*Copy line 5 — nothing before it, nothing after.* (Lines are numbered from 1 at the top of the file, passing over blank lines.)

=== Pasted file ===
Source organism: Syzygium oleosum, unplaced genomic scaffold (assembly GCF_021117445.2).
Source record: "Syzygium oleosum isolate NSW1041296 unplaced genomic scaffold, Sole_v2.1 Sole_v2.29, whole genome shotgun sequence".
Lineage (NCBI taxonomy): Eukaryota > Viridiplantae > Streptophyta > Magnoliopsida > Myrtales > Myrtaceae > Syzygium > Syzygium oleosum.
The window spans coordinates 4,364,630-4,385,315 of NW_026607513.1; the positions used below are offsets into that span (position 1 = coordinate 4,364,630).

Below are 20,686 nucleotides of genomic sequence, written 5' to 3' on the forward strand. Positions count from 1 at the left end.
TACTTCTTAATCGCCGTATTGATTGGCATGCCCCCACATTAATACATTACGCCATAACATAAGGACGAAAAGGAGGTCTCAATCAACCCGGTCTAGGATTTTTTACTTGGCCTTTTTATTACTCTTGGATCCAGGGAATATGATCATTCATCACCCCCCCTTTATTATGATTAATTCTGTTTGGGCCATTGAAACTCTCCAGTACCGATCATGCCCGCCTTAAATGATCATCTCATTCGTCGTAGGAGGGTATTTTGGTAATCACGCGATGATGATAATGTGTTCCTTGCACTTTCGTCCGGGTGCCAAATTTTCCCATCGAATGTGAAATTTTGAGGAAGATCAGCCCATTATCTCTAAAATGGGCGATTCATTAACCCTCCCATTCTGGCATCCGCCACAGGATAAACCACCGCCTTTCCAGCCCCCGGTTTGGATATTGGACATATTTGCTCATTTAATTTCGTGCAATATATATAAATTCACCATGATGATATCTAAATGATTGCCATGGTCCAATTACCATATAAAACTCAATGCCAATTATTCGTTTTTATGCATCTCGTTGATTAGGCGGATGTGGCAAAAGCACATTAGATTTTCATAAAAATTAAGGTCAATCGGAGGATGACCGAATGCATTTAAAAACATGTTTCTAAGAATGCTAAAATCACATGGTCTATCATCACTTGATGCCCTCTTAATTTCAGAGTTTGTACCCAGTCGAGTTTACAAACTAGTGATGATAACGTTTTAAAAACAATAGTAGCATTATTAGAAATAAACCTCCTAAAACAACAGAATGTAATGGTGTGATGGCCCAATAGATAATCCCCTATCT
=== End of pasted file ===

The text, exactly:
Below are 20,686 nucleotides of genomic sequence, written 5' to 3' on the forward strand. Positions count from 1 at the left end.